Ramstad teacher finalist for Teacher of the Year
Students and faculty gathered early Wednesday morning at Erik Ramstad Middle School to celebrate Trisha Schaefer as a finalist for this year’s North Dakota Teacher of the Year award.
“This is a huge honor for Ramstad and the entire Minot community. We have over 10,000 teachers in North Dakota and Minot has one of the four best of the 2024 school year,” said State Superintendent Kirsten Baesler with the North Dakota Department of Public Instruction.
Educators, family members, students and community members from all 53 counties in North Dakota were asked to nominate a teacher to be considered for the Teacher of the Year 2024 award. From the 42 applicants nominated, four finalists were chosen, Shaefer being one of them.
Schaefer has worked in education for more than 20 years. She holds a bachelor’s degree and master’s degree in music education from Minot State University. She now teaches sixth-grade math at Ramstad Middle School. Throughout her career she has taught English language arts, science, social studies and instrumental and vocal music in all grades. She was previously awarded Ward County Teacher of the Year.
She was nominated as a curious and lifelong learner, going above and beyond to meet her students’ needs. This award recognizes her passion and dedication to their success.
“I was delighted to learn how she blends her love of music and rhythm with math instruction. They say that music and math go quite well together. She turns math rules into lyrics to help her students remember them,” Baesler said.
To become a finalist for the North Dakota Teacher of the Year award, applicants must discuss their teaching philosophy and examine how they connect with the larger Minot community.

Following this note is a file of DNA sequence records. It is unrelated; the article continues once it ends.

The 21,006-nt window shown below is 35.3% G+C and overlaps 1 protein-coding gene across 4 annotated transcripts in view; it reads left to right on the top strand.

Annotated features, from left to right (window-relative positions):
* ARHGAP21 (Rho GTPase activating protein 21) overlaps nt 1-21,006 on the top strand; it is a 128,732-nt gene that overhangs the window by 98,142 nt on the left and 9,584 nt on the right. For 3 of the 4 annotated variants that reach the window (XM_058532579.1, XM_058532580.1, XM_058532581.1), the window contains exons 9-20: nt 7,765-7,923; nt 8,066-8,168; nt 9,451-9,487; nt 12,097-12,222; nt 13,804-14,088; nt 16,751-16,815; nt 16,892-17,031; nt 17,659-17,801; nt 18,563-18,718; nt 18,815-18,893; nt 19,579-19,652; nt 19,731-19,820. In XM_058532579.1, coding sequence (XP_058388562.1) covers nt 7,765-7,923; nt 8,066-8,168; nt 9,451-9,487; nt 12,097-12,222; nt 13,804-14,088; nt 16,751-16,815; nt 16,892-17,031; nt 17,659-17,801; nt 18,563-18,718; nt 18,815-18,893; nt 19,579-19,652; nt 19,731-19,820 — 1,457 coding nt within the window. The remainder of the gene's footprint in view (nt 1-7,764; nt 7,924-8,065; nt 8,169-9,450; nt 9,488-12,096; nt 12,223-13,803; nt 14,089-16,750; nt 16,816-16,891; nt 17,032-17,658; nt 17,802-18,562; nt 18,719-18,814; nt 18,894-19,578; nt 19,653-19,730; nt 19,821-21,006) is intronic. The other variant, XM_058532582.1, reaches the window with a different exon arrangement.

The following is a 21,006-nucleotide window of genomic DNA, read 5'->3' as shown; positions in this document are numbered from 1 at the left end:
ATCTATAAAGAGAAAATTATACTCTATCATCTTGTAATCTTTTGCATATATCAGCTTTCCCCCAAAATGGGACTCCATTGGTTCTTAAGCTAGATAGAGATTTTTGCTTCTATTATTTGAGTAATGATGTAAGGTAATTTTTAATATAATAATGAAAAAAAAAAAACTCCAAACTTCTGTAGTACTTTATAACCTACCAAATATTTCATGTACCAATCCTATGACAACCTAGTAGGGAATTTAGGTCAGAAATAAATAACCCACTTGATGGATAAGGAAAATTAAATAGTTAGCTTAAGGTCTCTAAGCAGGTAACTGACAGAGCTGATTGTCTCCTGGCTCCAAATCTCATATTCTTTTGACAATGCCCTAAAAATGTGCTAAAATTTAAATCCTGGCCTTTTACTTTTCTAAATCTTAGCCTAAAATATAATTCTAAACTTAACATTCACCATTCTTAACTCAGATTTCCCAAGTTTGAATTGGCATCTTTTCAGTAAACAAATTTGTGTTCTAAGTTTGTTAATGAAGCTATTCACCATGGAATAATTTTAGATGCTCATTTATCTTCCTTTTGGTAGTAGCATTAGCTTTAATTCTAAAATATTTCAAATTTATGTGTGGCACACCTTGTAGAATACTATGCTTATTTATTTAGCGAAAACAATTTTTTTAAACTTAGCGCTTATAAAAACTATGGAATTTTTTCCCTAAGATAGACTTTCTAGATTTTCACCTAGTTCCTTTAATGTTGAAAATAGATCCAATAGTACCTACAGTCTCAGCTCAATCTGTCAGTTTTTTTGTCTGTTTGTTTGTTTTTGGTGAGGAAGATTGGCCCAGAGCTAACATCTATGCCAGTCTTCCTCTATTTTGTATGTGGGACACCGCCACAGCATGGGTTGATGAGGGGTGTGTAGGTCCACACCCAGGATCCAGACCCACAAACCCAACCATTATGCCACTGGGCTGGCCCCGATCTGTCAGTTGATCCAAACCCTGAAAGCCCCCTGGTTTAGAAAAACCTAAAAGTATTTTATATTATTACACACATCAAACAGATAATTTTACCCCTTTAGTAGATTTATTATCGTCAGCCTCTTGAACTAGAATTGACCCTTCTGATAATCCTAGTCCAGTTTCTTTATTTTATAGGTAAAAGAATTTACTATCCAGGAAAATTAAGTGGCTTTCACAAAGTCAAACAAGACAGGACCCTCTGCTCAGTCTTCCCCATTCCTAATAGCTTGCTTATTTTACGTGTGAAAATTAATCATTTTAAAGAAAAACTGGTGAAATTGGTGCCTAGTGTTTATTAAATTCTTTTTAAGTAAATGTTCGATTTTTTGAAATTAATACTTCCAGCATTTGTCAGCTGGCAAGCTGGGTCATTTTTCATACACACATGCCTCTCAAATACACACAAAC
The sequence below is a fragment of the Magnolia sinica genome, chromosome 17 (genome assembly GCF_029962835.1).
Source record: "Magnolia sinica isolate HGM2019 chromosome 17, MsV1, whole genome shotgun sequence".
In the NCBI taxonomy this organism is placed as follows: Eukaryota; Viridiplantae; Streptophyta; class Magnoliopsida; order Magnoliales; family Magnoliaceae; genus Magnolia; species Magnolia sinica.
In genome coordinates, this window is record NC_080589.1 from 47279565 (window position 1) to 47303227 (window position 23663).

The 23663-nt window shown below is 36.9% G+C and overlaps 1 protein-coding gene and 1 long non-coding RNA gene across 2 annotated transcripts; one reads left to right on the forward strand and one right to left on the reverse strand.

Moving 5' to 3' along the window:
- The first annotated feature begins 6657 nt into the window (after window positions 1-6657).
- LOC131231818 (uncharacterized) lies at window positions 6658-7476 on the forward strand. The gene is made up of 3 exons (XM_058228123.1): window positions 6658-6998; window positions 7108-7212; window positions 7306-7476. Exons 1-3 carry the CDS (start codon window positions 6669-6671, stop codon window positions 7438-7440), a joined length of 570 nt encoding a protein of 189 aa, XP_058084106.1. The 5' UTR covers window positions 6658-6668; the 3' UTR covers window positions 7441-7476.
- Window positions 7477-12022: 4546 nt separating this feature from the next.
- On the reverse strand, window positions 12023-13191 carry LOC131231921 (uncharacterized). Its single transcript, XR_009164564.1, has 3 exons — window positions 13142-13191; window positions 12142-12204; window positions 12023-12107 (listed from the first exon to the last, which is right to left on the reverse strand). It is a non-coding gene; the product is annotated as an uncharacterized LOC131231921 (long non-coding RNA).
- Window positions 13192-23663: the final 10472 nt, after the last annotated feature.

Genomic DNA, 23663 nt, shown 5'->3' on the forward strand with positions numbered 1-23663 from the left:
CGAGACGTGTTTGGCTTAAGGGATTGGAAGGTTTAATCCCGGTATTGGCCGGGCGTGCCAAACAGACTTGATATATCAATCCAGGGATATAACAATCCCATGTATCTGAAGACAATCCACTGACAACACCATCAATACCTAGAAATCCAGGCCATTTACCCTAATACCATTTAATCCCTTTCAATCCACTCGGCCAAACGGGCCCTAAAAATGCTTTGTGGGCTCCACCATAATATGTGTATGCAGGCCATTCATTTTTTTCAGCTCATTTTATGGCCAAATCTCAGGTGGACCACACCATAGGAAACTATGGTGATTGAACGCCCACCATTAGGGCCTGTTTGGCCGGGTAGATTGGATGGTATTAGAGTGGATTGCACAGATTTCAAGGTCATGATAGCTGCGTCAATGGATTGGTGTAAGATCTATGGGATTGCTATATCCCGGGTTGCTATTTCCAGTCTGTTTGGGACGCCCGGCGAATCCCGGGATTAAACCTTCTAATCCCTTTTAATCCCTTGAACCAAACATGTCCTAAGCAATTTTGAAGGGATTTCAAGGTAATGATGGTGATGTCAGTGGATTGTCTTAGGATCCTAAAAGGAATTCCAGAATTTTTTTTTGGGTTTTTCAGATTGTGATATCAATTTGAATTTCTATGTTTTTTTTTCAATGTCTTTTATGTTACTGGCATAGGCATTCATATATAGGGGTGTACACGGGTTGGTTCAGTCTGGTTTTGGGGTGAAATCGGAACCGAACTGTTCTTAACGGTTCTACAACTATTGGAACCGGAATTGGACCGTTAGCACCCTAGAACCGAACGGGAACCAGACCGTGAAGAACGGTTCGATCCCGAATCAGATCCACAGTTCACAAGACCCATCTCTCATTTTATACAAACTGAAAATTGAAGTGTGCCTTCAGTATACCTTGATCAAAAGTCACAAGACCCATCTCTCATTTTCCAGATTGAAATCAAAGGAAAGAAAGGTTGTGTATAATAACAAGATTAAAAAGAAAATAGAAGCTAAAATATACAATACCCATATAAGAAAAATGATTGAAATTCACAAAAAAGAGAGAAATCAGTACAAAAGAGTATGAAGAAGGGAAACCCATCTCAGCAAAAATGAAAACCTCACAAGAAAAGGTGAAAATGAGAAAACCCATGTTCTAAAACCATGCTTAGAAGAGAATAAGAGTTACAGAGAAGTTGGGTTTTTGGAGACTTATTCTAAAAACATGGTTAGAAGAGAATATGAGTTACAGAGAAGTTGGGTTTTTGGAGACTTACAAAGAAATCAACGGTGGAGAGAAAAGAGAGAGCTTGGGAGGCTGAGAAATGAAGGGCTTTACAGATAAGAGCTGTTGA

“This demands some deep soul-searching and introspection,” said Baesler.
Baesler said Minot teachers are humble people. They are not used to sharing their accomplishments. Instead, they point out the strength of their team, the mentors they have worked under and the colleagues they work with every day.
“They do not like talking about themselves. But as we go through applications, we begin to understand more of the person they are and what an important part of the team that teacher is,” Baesler said.
Schaefer believes there are three things’ educators can do to provide children with a good education: support their emotional and social growth, encourage them to be lifelong learners and provide them with a safe and caring environment.
Her top priorities are to create a healthy school climate and to maintain positive relationships with families. She believes getting the community to hold Minot schools in a positive light will lead to a greater quantity and quality of teachers.
“I feel very lucky,” Schaefer said. “This recognition is to be shared amongst all of Ramstad. I would not be standing here if it weren’t for my students and colleagues. Everybody in this building works together to create something great. We are a family.”
Baesler said the celebration for Schaefer is also an opportunity to celebrate all of North Dakota education.
“This honors the teaching profession with the respect and admiration it deserves. I can say from personal experience there is no better way that you can help young people achieve their dreams than by being a teacher,” Baesler said.
The North Dakota Teacher of the Year will be announced on Sept. 28 at the Capitol by Lt. Gov. Tammy Miller.